Smart meters for every home by 2020New technology could save households £35 a year

11 May 2009

Electricity pylon

Unlike gas, mains electricity is available almost everywhere in the UK

The government has announced that all homes in Britain will have new ‘smart meters’ installed by 2020.

The hi-tech meters allow gas and electricity suppliers to take meter readings remotely and together with a display device give householders real-time information on their energy use.

The industry says the new meters would see consumers using up to 3% less energy, because they would be more aware of their usage.

Savings for firms

As the companies will no longer need to send meter readers out to check customers’ meters, this will mean huge savings for the power firms.

And as smart meters should spell an end to estimated bills - suppliers are also likely to make savings by cutting back on call centre staff who deal with complaints related to billing.

Savings for customers?

Responding to the announcement, Which? energy campaigner Dr Fiona Cochrane said: 'Smart meters are not a silver bullet - we can’t assume that just because a digital box is fitted in your cupboard, you will automatically make big savings on your energy. 

'Smart meters will only deliver real benefits to consumers if they provide useful information - such as the energy consumption of domestic appliances - and it’s up to the government to ensure this happens.'

Which supplier is best?

Dr Cochrane added that the immediate priority is that energy suppliers, the government and Ofgem take action to simplify bills and tariffs to ensure people are able to take control of their energy consumption to cut their costs and carbon emissions.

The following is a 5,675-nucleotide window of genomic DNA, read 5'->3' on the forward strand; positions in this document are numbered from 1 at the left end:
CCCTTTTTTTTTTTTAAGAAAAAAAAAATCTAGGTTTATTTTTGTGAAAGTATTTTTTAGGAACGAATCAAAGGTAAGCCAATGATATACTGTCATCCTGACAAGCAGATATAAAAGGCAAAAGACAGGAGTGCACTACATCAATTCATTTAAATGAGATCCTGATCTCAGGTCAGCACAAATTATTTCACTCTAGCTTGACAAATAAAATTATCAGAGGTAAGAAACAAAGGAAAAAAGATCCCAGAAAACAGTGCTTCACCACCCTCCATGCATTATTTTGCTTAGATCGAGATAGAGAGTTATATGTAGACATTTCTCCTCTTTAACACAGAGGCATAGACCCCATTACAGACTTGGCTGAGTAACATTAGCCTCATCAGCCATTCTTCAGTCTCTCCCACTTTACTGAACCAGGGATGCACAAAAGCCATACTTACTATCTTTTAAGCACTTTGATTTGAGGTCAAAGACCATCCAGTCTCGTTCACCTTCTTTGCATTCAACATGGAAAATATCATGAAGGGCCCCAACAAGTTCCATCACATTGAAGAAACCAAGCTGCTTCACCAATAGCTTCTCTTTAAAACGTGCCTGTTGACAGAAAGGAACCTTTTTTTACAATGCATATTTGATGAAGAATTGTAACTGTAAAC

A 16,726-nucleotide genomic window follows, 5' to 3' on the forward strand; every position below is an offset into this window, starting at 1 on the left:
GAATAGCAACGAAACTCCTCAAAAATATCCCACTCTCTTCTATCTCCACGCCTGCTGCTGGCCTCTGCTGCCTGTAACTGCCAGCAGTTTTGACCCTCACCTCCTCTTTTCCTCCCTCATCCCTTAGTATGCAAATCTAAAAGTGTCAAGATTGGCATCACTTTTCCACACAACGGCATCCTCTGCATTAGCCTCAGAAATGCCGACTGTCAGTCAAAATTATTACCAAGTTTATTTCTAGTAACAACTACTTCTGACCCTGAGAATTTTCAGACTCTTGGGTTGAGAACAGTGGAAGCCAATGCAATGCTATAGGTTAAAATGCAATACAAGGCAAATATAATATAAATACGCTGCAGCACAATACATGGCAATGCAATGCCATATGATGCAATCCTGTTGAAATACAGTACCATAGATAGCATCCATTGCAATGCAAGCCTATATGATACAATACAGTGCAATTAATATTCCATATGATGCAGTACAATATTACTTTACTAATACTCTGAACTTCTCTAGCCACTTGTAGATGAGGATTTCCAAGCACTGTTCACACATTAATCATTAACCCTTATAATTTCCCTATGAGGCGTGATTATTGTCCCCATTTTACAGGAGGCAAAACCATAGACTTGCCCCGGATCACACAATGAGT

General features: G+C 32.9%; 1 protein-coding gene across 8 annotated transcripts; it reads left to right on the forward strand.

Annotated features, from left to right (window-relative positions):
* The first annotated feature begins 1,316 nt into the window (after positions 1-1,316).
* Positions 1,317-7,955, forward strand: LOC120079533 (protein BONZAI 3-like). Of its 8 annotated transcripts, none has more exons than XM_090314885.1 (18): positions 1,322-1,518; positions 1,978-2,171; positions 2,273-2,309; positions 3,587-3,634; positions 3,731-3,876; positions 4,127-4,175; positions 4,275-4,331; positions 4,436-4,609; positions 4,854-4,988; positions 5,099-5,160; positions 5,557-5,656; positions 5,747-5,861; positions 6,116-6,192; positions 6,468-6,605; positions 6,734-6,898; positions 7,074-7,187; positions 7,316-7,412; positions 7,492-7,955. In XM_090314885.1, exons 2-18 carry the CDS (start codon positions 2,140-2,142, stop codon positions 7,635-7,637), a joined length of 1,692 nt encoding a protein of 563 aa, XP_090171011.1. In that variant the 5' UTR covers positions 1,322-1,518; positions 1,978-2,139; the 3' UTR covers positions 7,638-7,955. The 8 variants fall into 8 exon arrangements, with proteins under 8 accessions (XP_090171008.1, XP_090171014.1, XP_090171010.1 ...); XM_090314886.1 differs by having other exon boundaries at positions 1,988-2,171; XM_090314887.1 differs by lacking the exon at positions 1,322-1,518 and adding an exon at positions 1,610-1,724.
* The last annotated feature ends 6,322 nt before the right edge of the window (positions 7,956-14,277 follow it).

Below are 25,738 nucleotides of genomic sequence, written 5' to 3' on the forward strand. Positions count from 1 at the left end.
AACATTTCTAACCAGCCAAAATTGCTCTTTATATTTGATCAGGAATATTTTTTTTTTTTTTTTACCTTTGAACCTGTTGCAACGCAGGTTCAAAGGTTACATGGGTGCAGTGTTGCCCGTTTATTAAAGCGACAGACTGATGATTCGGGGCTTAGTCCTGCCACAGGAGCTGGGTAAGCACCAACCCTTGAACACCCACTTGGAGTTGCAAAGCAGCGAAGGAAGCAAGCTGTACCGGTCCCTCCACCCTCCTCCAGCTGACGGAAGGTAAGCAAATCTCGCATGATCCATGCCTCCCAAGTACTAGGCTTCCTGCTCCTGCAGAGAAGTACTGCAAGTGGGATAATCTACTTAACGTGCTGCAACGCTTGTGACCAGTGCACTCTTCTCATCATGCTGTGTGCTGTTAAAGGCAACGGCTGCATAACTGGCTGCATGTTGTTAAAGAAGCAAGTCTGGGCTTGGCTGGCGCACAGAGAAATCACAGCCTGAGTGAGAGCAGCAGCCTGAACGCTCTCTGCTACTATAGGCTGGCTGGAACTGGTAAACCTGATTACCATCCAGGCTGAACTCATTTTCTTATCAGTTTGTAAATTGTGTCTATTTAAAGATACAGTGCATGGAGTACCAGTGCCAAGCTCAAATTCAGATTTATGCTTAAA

If you're looking for a better deal on your energy then visit Which? Switch - the free energy comparison and switching site from Which?. It can help you wade through the tariff maze to find the best deal for you. 


Describing the rollout of smart meters to 26 million homes and several million businesses as ‘another part of the Great British refurb’, energy and climate change secretary Ed Miliband said that consumers would also benefit from the new technology.

He said: ‘The meters most of us have in our homes were designed for a different age, before climate change. Now we need to get smarter with our energy.

‘Smart meters will empower all consumers to monitor their own energy use and make reductions in energy consumption and carbon emissions as a result. Smart meters will also mean the end of inaccurate bills and estimated meter readings.’

Smart meters will also make it easier for renewable generation to feed into the National Grid, including micro and community level generation, meaning that people with solar panels and wind turbines on their homes will be able to sell any power they generate but don’t use back to their supplier.

Costs and savings

The cost of fitting 26 million electricity and 22 million gas smart meters is estimated at £7bn.

According to energy industry sources quoted on the BBC website, the £7bn cost amounts to around £15 per household per year between 2010 and 2020. Of that figure, £10 will be accounted for in cost savings by the suppliers – meaning that the consumer will pick up the tab for the remaining £5.

However, the industry says that the average consumer is also likely to save between 2% and 3% on their energy use each year – translating as a reduction of £25 to £35 on their annual bills. If this happens in practice, households could be better off by more than £20 a year.

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